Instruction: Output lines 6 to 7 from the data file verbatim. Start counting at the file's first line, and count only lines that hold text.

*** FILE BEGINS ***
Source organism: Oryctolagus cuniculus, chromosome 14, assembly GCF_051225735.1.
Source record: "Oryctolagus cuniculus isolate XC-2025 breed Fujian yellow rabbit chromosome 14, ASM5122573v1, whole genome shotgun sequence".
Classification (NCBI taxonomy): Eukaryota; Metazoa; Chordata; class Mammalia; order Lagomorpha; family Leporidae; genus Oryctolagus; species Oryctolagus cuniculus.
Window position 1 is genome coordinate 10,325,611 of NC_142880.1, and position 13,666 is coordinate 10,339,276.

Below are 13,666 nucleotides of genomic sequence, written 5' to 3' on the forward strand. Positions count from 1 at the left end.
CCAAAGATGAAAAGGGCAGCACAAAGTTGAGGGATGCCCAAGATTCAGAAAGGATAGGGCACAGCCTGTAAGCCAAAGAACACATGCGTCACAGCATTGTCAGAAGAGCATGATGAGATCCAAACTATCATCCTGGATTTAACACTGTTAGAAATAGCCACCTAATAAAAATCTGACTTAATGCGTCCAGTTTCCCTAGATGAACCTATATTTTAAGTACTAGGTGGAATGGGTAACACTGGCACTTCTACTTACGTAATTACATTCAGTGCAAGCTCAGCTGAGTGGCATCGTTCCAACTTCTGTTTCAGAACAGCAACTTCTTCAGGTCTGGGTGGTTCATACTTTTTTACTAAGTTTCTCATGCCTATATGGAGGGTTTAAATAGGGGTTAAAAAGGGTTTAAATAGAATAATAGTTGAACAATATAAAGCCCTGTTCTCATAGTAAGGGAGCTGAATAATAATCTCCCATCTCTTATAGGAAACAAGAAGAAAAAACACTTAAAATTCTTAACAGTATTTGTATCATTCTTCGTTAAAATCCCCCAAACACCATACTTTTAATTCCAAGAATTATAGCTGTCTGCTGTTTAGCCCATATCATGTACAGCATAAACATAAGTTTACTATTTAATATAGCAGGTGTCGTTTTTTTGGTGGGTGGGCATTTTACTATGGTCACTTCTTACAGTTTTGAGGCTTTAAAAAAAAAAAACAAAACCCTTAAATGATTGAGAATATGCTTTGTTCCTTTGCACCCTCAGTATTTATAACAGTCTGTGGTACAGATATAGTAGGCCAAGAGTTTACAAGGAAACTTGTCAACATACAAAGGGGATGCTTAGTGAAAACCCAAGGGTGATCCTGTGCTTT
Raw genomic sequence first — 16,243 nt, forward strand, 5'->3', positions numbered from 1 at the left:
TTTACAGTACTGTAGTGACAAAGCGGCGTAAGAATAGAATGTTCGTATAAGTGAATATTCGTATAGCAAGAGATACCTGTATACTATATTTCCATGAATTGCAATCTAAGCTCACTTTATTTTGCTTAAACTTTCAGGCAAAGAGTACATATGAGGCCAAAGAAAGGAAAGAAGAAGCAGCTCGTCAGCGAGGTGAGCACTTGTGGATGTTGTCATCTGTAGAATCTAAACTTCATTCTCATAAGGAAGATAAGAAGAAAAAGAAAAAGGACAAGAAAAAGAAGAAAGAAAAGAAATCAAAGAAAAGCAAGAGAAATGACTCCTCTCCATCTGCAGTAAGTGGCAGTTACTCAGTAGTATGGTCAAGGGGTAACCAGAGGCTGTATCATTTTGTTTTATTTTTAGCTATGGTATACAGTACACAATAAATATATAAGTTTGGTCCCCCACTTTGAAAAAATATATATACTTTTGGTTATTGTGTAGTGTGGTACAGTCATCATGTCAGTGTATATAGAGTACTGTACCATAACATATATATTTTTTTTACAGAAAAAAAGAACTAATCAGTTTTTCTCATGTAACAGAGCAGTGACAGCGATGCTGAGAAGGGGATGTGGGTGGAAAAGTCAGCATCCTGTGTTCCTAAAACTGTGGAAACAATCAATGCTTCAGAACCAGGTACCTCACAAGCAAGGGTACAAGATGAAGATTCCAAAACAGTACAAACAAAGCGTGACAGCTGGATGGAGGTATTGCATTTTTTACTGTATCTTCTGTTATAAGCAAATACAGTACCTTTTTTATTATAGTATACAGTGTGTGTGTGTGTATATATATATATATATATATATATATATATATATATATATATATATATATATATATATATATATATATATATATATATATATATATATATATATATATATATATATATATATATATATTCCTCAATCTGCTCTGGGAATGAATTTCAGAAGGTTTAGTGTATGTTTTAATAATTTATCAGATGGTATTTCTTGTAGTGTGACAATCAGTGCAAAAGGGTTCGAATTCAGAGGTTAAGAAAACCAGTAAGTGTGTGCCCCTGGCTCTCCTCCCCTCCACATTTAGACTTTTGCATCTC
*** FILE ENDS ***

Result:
CCAAAGATGAAAAGGGCAGCACAAAGTTGAGGGATGCCCAAGATTCAGAAAGGATAGGGCACAGCCTGTAAGCCAAAGAACACATGCGTCACAGCATTGTCAGAAGAGCATGATGAGATCCAAACTATCATCCTGGATTTAACACTGTTAGAAATAGCCACCTAATAAAAATCTGACTTAATGCGTCCAGTTTCCCTAGATGAACCTATATTTTAAGTACTAGGTGGAATGGGTAACACTGGCACTTCTACTTACGTAATTACATTCAGTGCAAGCTCAGCTGAGTGGCATCGTTCCAACTTCTGTTTCAGAACAGCAACTTCTTCAGGTCTGGGTGGTTCATACTTTTTTACTAAGTTTCTCATGCCTATATGGAGGGTTTAAATAGGGGTTAAAAAGGGTTTAAATAGAATAATAGTTGAACAATATAAAGCCCTGTTCTCATAGTAAGGGAGCTGAATAATAATCTCCCATCTCTTATAGGAAACAAGAAGAAAAAACACTTAAAATTCTTAACAGTATTTGTATCATTCTTCGTTAAAATCCCCCAAACACCATACTTTTAATTCCAAGAATTATAGCTGTCTGCTGTTTAGCCCATATCATGTACAGCATAAACATAAGTTTACTATTTAATATAGCAGGTGTCGTTTTTTTGGTGGGTGGGCATTTTACTATGGTCACTTCTTACAGTTTTGAGGCTTTAAAAAAAAAAAACAAAACCCTTAAATGATTGAGAATATGCTTTGTTCCTTTGCACCCTCAGTATTTATAACAGTCTGTGGTACAGATATAGTAGGCCAAGAGTTTACAAGGAAACTTGTCAACATACAAAGGGGATGCTTAGTGAAAACCCAAGGGTGATCCTGTGCTTT
Raw genomic sequence first — 16,243 nt, forward strand, 5'->3', positions numbered from 1 at the left: